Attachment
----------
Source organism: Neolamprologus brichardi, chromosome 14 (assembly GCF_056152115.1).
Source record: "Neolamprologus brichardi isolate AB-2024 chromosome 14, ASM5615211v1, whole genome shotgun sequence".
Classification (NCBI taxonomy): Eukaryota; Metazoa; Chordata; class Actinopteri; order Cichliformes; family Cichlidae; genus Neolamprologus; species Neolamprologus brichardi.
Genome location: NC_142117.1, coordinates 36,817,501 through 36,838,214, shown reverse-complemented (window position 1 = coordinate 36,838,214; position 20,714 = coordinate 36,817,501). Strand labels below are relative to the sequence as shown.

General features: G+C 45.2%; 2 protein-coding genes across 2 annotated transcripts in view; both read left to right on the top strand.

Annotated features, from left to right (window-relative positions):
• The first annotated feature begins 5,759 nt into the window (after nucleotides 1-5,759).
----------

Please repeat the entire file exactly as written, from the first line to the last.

Source organism: Neolamprologus brichardi, chromosome 14 (assembly GCF_056152115.1).
Source record: "Neolamprologus brichardi isolate AB-2024 chromosome 14, ASM5615211v1, whole genome shotgun sequence".
Classification (NCBI taxonomy): Eukaryota; Metazoa; Chordata; class Actinopteri; order Cichliformes; family Cichlidae; genus Neolamprologus; species Neolamprologus brichardi.
Genome location: NC_142117.1, coordinates 36,817,501 through 36,838,214, shown reverse-complemented (window position 1 = coordinate 36,838,214; position 20,714 = coordinate 36,817,501). Strand labels below are relative to the sequence as shown.

General features: G+C 45.2%; 2 protein-coding genes across 2 annotated transcripts in view; both read left to right on the top strand.

Annotated features, from left to right (window-relative positions):
• The first annotated feature begins 5,759 nt into the window (after nucleotides 1-5,759).